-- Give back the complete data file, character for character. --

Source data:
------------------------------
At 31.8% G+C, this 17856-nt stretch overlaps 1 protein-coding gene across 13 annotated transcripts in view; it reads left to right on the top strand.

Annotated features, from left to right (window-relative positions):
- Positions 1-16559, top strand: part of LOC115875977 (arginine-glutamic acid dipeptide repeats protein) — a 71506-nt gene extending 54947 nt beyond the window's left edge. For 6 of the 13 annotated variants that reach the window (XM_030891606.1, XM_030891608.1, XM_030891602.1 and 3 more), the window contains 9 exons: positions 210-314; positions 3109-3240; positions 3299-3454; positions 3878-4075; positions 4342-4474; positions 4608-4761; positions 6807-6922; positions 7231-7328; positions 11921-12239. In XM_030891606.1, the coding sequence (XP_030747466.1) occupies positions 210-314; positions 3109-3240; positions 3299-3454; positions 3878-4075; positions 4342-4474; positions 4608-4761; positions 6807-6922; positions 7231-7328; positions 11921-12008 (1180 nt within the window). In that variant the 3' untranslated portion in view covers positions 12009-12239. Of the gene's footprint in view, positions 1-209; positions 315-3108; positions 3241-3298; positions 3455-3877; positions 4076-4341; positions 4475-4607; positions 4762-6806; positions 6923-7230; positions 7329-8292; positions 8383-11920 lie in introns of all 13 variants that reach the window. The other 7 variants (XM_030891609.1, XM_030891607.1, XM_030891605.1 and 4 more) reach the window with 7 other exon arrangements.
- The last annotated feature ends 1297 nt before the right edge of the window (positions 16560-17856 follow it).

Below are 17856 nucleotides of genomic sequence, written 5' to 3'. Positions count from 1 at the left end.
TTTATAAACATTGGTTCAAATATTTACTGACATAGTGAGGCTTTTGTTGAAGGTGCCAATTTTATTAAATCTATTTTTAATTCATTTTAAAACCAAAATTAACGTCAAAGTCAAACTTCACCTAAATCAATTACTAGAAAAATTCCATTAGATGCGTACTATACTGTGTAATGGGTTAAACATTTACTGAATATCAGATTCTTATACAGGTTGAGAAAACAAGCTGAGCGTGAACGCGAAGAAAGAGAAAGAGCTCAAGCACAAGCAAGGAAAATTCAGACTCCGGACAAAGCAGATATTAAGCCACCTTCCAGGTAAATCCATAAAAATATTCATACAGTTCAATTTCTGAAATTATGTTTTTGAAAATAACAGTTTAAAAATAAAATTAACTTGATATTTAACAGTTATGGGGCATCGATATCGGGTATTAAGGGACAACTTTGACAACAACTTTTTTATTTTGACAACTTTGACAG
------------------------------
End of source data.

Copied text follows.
At 31.8% G+C, this 17856-nt stretch overlaps 1 protein-coding gene across 13 annotated transcripts in view; it reads left to right on the top strand.

Annotated features, from left to right (window-relative positions):
- Positions 1-16559, top strand: part of LOC115875977 (arginine-glutamic acid dipeptide repeats protein) — a 71506-nt gene extending 54947 nt beyond the window's left edge. For 6 of the 13 annotated variants that reach the window (XM_030891606.1, XM_030891608.1, XM_030891602.1 and 3 more), the window contains 9 exons: positions 210-314; positions 3109-3240; positions 3299-3454; positions 3878-4075; positions 4342-4474; positions 4608-4761; positions 6807-6922; positions 7231-7328; positions 11921-12239. In XM_030891606.1, the coding sequence (XP_030747466.1) occupies positions 210-314; positions 3109-3240; positions 3299-3454; positions 3878-4075; positions 4342-4474; positions 4608-4761; positions 6807-6922; positions 7231-7328; positions 11921-12008 (1180 nt within the window). In that variant the 3' untranslated portion in view covers positions 12009-12239. Of the gene's footprint in view, positions 1-209; positions 315-3108; positions 3241-3298; positions 3455-3877; positions 4076-4341; positions 4475-4607; positions 4762-6806; positions 6923-7230; positions 7329-8292; positions 8383-11920 lie in introns of all 13 variants that reach the window. The other 7 variants (XM_030891609.1, XM_030891607.1, XM_030891605.1 and 4 more) reach the window with 7 other exon arrangements.
- The last annotated feature ends 1297 nt before the right edge of the window (positions 16560-17856 follow it).

Below are 17856 nucleotides of genomic sequence, written 5' to 3'. Positions count from 1 at the left end.
TTTATAAACATTGGTTCAAATATTTACTGACATAGTGAGGCTTTTGTTGAAGGTGCCAATTTTATTAAATCTATTTTTAATTCATTTTAAAACCAAAATTAACGTCAAAGTCAAACTTCACCTAAATCAATTACTAGAAAAATTCCATTAGATGCGTACTATACTGTGTAATGGGTTAAACATTTACTGAATATCAGATTCTTATACAGGTTGAGAAAACAAGCTGAGCGTGAACGCGAAGAAAGAGAAAGAGCTCAAGCACAAGCAAGGAAAATTCAGACTCCGGACAAAGCAGATATTAAGCCACCTTCCAGGTAAATCCATAAAAATATTCATACAGTTCAATTTCTGAAATTATGTTTTTGAAAATAACAGTTTAAAAATAAAATTAACTTGATATTTAACAGTTATGGGGCATCGATATCGGGTATTAAGGGACAACTTTGACAACAACTTTTTTATTTTGACAACTTTGACAG